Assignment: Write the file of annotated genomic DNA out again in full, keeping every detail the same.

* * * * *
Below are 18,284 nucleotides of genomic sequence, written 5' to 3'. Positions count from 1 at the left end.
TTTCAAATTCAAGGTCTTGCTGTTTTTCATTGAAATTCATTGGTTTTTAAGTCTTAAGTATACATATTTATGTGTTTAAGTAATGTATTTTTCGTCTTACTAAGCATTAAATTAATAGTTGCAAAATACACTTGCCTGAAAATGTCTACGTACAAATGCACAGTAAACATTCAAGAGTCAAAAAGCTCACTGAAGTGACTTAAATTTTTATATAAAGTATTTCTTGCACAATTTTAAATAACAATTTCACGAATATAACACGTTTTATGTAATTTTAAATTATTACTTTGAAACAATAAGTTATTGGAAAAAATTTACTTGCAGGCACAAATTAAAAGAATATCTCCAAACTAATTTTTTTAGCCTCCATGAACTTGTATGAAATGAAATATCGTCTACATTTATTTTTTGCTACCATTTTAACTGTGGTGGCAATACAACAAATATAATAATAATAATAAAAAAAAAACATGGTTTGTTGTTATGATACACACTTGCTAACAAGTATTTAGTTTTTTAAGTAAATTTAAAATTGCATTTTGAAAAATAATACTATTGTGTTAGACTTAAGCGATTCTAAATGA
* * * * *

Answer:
Below are 18,284 nucleotides of genomic sequence, written 5' to 3'. Positions count from 1 at the left end.
TTTCAAATTCAAGGTCTTGCTGTTTTTCATTGAAATTCATTGGTTTTTAAGTCTTAAGTATACATATTTATGTGTTTAAGTAATGTATTTTTCGTCTTACTAAGCATTAAATTAATAGTTGCAAAATACACTTGCCTGAAAATGTCTACGTACAAATGCACAGTAAACATTCAAGAGTCAAAAAGCTCACTGAAGTGACTTAAATTTTTATATAAAGTATTTCTTGCACAATTTTAAATAACAATTTCACGAATATAACACGTTTTATGTAATTTTAAATTATTACTTTGAAACAATAAGTTATTGGAAAAAATTTACTTGCAGGCACAAATTAAAAGAATATCTCCAAACTAATTTTTTTAGCCTCCATGAACTTGTATGAAATGAAATATCGTCTACATTTATTTTTTGCTACCATTTTAACTGTGGTGGCAATACAACAAATATAATAATAATAATAAAAAAAAAACATGGTTTGTTGTTATGATACACACTTGCTAACAAGTATTTAGTTTTTTAAGTAAATTTAAAATTGCATTTTGAAAAATAATACTATTGTGTTAGACTTAAGCGATTCTAAATGA